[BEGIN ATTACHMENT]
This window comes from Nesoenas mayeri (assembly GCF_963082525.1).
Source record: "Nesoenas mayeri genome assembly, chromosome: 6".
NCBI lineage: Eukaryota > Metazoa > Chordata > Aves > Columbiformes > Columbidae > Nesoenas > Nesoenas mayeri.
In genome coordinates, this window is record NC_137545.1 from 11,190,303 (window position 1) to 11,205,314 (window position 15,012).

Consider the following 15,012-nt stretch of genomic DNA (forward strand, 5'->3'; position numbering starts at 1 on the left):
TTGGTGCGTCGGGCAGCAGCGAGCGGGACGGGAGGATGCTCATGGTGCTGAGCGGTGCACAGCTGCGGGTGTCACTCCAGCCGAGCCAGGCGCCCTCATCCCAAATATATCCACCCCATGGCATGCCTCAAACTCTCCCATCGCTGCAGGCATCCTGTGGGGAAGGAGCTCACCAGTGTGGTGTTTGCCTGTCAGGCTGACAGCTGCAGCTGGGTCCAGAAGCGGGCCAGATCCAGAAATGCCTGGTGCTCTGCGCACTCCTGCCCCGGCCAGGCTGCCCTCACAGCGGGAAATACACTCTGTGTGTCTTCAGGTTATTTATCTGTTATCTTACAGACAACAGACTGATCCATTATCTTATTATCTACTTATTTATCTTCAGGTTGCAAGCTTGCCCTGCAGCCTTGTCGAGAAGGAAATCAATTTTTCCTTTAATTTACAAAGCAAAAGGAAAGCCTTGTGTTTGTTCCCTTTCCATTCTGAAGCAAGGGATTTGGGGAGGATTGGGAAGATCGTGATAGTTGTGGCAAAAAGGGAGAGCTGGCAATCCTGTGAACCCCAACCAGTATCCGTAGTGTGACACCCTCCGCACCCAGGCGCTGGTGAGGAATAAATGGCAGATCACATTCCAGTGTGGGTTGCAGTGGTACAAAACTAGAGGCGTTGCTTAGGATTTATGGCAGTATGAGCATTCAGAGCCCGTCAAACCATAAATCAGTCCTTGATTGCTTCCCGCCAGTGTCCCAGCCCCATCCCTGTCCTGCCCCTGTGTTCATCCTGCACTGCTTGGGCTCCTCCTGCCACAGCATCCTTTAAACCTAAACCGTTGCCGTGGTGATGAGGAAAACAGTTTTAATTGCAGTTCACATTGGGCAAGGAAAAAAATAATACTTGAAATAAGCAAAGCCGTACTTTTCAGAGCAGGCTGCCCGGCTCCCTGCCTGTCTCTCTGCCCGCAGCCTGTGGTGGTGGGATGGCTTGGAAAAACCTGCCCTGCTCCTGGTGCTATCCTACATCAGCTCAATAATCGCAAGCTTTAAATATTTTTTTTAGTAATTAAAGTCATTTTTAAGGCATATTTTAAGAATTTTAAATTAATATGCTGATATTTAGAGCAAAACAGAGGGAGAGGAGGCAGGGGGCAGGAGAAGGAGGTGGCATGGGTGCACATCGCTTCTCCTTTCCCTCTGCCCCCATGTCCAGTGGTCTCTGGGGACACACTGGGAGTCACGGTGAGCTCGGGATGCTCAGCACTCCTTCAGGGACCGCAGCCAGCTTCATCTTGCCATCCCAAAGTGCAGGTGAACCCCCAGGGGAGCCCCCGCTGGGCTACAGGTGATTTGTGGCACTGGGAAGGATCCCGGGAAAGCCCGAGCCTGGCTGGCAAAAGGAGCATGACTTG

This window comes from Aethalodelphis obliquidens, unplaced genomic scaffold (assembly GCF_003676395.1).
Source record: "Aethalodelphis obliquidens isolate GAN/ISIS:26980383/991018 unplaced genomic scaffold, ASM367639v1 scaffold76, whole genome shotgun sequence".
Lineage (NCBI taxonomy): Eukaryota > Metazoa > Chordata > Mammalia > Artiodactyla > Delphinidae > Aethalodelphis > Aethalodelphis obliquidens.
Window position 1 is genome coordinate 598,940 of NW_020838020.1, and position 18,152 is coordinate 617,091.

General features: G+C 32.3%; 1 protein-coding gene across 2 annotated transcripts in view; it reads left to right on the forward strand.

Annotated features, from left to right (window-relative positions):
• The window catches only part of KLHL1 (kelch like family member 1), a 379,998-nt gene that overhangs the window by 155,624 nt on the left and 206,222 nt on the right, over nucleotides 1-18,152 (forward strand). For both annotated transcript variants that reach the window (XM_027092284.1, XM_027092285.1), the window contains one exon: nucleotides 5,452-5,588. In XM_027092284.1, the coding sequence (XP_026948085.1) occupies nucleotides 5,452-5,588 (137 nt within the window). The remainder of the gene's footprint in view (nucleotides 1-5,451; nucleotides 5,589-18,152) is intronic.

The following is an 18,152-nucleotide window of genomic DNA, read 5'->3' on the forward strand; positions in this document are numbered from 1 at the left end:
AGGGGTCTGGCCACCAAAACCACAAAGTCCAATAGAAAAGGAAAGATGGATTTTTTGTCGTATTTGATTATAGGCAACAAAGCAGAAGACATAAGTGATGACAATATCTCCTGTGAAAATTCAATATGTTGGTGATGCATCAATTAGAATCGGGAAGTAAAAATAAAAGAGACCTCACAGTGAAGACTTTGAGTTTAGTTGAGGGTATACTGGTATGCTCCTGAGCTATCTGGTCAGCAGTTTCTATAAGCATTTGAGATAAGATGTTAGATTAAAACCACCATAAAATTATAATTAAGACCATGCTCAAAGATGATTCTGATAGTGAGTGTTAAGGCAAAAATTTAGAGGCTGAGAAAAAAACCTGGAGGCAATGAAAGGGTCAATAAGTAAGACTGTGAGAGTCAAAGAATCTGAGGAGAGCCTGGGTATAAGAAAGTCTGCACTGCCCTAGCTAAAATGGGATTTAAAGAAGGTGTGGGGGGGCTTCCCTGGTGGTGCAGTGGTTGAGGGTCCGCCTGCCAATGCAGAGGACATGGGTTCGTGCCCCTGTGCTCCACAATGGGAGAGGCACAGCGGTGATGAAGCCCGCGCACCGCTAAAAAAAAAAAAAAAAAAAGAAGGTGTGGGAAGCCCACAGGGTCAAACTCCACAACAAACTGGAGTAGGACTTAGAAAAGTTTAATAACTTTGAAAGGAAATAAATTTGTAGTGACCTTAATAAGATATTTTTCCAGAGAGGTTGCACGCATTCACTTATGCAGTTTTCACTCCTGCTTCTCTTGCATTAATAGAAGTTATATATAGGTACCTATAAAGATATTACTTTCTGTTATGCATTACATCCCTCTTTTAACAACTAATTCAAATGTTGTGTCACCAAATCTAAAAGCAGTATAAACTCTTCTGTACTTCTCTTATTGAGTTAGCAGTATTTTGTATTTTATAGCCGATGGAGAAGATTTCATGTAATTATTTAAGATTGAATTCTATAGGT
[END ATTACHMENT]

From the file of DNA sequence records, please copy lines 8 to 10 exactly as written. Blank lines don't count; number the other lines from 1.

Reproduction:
Source record: "Aethalodelphis obliquidens isolate GAN/ISIS:26980383/991018 unplaced genomic scaffold, ASM367639v1 scaffold76, whole genome shotgun sequence".
Lineage (NCBI taxonomy): Eukaryota > Metazoa > Chordata > Mammalia > Artiodactyla > Delphinidae > Aethalodelphis > Aethalodelphis obliquidens.
Window position 1 is genome coordinate 598,940 of NW_020838020.1, and position 18,152 is coordinate 617,091.